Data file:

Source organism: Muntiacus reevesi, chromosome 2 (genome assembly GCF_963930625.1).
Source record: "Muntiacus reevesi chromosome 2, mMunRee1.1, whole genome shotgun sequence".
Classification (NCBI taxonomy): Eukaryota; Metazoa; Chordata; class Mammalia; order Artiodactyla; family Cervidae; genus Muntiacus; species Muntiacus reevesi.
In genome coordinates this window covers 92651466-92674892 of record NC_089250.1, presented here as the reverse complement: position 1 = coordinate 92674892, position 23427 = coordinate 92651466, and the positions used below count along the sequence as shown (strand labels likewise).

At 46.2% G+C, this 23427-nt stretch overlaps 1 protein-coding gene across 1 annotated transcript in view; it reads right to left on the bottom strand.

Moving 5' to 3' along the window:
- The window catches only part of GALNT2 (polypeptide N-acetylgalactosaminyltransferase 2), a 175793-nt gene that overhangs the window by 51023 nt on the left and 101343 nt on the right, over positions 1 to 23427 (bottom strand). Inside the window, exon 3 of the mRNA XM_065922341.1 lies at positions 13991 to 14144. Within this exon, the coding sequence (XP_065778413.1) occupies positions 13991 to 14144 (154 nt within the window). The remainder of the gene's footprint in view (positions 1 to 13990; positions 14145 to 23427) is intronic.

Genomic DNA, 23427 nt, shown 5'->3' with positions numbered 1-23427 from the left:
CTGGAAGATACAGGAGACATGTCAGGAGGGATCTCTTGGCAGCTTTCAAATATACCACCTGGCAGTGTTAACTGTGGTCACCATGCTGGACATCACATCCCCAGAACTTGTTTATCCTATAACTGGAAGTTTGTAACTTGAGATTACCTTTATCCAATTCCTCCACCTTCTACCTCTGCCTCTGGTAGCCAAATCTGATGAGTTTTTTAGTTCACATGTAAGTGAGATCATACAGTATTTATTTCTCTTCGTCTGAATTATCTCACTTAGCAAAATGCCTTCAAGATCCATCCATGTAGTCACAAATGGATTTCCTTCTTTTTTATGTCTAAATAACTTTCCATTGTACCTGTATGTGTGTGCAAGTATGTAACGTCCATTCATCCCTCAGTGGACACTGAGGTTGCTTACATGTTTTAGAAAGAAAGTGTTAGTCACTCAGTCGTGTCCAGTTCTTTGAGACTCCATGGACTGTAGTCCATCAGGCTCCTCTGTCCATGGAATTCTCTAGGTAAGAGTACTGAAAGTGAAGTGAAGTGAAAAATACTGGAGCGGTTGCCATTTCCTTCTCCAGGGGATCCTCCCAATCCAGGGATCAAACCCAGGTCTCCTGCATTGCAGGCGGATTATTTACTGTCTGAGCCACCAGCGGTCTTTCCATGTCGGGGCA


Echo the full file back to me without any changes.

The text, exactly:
Source organism: Muntiacus reevesi, chromosome 2 (genome assembly GCF_963930625.1).
Source record: "Muntiacus reevesi chromosome 2, mMunRee1.1, whole genome shotgun sequence".
Classification (NCBI taxonomy): Eukaryota; Metazoa; Chordata; class Mammalia; order Artiodactyla; family Cervidae; genus Muntiacus; species Muntiacus reevesi.
In genome coordinates this window covers 92651466-92674892 of record NC_089250.1, presented here as the reverse complement: position 1 = coordinate 92674892, position 23427 = coordinate 92651466, and the positions used below count along the sequence as shown (strand labels likewise).

At 46.2% G+C, this 23427-nt stretch overlaps 1 protein-coding gene across 1 annotated transcript in view; it reads right to left on the bottom strand.

Moving 5' to 3' along the window:
- The window catches only part of GALNT2 (polypeptide N-acetylgalactosaminyltransferase 2), a 175793-nt gene that overhangs the window by 51023 nt on the left and 101343 nt on the right, over positions 1 to 23427 (bottom strand). Inside the window, exon 3 of the mRNA XM_065922341.1 lies at positions 13991 to 14144. Within this exon, the coding sequence (XP_065778413.1) occupies positions 13991 to 14144 (154 nt within the window). The remainder of the gene's footprint in view (positions 1 to 13990; positions 14145 to 23427) is intronic.

Genomic DNA, 23427 nt, shown 5'->3' with positions numbered 1-23427 from the left:
CTGGAAGATACAGGAGACATGTCAGGAGGGATCTCTTGGCAGCTTTCAAATATACCACCTGGCAGTGTTAACTGTGGTCACCATGCTGGACATCACATCCCCAGAACTTGTTTATCCTATAACTGGAAGTTTGTAACTTGAGATTACCTTTATCCAATTCCTCCACCTTCTACCTCTGCCTCTGGTAGCCAAATCTGATGAGTTTTTTAGTTCACATGTAAGTGAGATCATACAGTATTTATTTCTCTTCGTCTGAATTATCTCACTTAGCAAAATGCCTTCAAGATCCATCCATGTAGTCACAAATGGATTTCCTTCTTTTTTATGTCTAAATAACTTTCCATTGTACCTGTATGTGTGTGCAAGTATGTAACGTCCATTCATCCCTCAGTGGACACTGAGGTTGCTTACATGTTTTAGAAAGAAAGTGTTAGTCACTCAGTCGTGTCCAGTTCTTTGAGACTCCATGGACTGTAGTCCATCAGGCTCCTCTGTCCATGGAATTCTCTAGGTAAGAGTACTGAAAGTGAAGTGAAGTGAAAAATACTGGAGCGGTTGCCATTTCCTTCTCCAGGGGATCCTCCCAATCCAGGGATCAAACCCAGGTCTCCTGCATTGCAGGCGGATTATTTACTGTCTGAGCCACCAGCGGTCTTTCCATGTCGGGGCA